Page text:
the announcement that the US military would provide intelligence, transportation, and refueling support for the French intervention in Mali;
the signing of a US-Niger status of forces agreement that will likely include a drone base for surveillance missions, although US officials "have not ruled out conducting missile strikes at some point";
the forthcoming expansion (perhaps quintupling) of US Cyber Command, including "combat mission forces" for offensive cyberattacks;
the executive branch's secret legal review determining that Obama "has the broad power to order a pre-emptive strike if the United States detects credible evidence of a major digital attack looming from abroad";
the Marine commandant's announcement of a new "crisis response unit" that would be "rapidly employable" to "address crises";

Owen Jones: The War 10 Years On

Owen Jones: After The Iraq War - Never Again

Owen Jones - The Independent [UK]

"The hawks were wrong on every count. Wrong about the weapons; wrong about being greeted with flowers; wrong about the human cost; wrong about Iraq becoming a flourishing democracy."

Almost exactly a decade ago, on a bitingly cold February day, we marched in our hundreds of thousands to stop a catastrophe.

The historic demonstration against the Iraq war was more of a shuffle than a march: the streets were too crammed to walk very fast. The coach to London was packed full of car workers. Lollipop ladies, firefighters, supermarket shelf stackers, lecturers, shopkeepers marched: there was a euphoria that people power brings.

When we left for our pick-up points, placards scattering the street, chants still echoing in the evening air, we thought we had won. How could the greatest mass of demonstrators to have ever swarmed through Britain’s streets be tossed aside?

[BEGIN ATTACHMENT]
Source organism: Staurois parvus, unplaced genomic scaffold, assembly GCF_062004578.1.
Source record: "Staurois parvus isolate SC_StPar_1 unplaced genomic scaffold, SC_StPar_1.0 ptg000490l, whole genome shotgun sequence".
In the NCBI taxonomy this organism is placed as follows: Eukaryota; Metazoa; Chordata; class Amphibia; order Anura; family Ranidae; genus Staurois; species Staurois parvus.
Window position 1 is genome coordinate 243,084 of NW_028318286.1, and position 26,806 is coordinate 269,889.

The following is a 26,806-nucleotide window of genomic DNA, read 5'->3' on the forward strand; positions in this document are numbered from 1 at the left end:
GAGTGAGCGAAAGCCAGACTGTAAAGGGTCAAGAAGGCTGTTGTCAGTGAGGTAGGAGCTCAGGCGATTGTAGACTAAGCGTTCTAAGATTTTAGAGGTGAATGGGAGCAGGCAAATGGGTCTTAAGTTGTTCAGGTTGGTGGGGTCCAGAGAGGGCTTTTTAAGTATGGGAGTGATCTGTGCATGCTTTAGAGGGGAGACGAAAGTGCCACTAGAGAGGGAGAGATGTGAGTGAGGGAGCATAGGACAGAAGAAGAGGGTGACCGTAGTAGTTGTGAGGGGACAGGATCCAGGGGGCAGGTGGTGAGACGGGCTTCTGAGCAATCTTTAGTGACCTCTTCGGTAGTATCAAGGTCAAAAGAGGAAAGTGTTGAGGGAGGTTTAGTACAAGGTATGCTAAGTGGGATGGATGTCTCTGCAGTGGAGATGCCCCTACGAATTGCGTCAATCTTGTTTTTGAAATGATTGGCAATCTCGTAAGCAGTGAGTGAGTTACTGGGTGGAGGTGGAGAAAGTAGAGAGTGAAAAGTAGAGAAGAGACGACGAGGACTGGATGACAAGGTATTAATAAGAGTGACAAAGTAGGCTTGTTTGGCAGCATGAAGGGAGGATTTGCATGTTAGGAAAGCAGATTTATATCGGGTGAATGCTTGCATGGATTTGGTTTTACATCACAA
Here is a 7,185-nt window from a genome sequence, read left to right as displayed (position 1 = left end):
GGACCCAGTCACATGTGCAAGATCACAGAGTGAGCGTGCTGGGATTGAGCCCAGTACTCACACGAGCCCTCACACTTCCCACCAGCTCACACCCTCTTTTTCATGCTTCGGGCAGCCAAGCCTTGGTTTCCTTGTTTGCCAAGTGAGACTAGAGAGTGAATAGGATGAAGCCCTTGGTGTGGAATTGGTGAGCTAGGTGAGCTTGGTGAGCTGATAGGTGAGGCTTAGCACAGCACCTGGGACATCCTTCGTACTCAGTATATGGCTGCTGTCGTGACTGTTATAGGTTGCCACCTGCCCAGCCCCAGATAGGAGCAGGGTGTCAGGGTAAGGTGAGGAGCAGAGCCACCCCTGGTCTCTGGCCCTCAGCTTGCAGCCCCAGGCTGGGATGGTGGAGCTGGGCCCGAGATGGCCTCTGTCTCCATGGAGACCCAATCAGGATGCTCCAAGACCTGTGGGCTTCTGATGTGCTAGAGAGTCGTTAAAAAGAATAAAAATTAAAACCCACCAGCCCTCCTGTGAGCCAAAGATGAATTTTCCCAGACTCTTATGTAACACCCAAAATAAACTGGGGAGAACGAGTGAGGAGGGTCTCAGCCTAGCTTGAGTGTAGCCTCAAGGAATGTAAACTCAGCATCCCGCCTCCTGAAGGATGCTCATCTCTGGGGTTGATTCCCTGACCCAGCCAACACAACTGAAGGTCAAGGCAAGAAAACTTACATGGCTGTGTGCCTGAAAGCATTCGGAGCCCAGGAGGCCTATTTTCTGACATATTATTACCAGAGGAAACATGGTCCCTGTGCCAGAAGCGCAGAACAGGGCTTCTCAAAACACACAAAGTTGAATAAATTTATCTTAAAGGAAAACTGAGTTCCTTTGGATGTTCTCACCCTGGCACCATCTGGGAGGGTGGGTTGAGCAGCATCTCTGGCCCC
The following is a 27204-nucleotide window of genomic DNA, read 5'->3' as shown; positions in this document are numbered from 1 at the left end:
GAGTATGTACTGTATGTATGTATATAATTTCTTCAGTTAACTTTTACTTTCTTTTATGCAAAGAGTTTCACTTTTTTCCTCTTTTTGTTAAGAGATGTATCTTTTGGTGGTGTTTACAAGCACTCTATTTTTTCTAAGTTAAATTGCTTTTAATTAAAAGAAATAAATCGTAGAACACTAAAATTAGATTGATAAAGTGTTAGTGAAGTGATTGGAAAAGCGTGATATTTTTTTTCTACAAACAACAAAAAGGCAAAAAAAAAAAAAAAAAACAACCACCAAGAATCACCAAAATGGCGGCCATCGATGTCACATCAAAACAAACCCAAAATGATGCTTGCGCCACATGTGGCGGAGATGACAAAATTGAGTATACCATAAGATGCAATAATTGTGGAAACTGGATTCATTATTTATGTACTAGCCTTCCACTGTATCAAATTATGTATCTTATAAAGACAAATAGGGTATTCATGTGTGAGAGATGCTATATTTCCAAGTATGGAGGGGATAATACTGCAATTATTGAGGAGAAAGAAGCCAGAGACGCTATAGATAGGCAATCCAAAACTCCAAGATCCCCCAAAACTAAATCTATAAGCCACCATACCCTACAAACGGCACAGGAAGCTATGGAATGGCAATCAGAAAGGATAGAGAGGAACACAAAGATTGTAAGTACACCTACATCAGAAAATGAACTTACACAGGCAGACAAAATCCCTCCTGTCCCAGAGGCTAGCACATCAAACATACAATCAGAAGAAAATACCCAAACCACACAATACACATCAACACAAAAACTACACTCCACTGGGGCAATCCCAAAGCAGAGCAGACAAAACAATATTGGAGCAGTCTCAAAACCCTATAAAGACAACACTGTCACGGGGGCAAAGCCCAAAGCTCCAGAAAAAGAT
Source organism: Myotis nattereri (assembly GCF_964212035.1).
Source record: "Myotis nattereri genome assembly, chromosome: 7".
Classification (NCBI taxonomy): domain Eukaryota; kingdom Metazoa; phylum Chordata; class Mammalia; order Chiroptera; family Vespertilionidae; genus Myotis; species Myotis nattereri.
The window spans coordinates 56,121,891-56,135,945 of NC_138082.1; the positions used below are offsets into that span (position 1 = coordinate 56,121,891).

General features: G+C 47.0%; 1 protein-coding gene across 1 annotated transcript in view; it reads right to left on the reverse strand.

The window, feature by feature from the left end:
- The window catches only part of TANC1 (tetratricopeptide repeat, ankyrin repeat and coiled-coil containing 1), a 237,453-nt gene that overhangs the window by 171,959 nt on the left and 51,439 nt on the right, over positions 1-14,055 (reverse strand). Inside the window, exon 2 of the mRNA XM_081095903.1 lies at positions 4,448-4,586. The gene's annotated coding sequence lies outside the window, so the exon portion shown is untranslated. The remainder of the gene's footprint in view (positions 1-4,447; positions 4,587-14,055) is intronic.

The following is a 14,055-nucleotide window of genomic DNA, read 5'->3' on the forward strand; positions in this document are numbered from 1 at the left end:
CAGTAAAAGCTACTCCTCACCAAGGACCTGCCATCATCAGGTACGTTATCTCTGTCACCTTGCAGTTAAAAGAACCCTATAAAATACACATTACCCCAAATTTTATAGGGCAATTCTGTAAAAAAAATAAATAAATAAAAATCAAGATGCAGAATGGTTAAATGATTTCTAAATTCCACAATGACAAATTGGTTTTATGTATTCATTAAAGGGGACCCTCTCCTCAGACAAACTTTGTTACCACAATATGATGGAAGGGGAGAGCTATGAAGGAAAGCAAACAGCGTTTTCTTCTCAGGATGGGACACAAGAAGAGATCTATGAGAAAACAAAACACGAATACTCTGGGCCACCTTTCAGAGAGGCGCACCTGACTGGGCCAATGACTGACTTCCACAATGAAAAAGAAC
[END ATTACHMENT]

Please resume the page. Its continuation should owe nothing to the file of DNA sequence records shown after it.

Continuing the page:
It is a memory now punctured with bitterness. Yes, we helped trigger one of the greatest parliamentary rebellions in history as 139 Labour MPs defied the Whip, but the largely united Tories came to Tony Blair’s rescue.

When I visit schools, students who were six, seven or eight years old when we marched ask how they can change anything if up to two million demonstrators couldn’t. And forget the expenses scandal: it was Iraq that exploded what trust millions had in our political establishment.

But the real anguish lies elsewhere. The consequences of the Iraq obscenity were far worse than those of us who yelled “Not In Our Name” imagined. Years of blood and chaos followed. There can be no sense of triumphalism or vindication.

VIDEO - Col. Ann Wright and other Codepink activists protest at Senate Intelligence Committee hearing of John Brennan

Excellent footage here in this Democracy Now report from the Senate Intelligence Committee hearing of John Brennan and the interruptions by Codepink activists including ex Col. Ann Wright (approx min. 16) who will visit Ireland next week. John Brennan was interrupted several times by Codepink activists who all got ejected from the hearing and were arrested.

Code Pink Protesters holding ‘Stop CIA Murder’ began yelling during the opening of Brennan’s hearing. “Your drone policies are resulting in the deaths of children,” one protester shouted.

www.democracynow.org/2013/2/8/codepink_repeatedly_disrupts_brennan_hearing_calling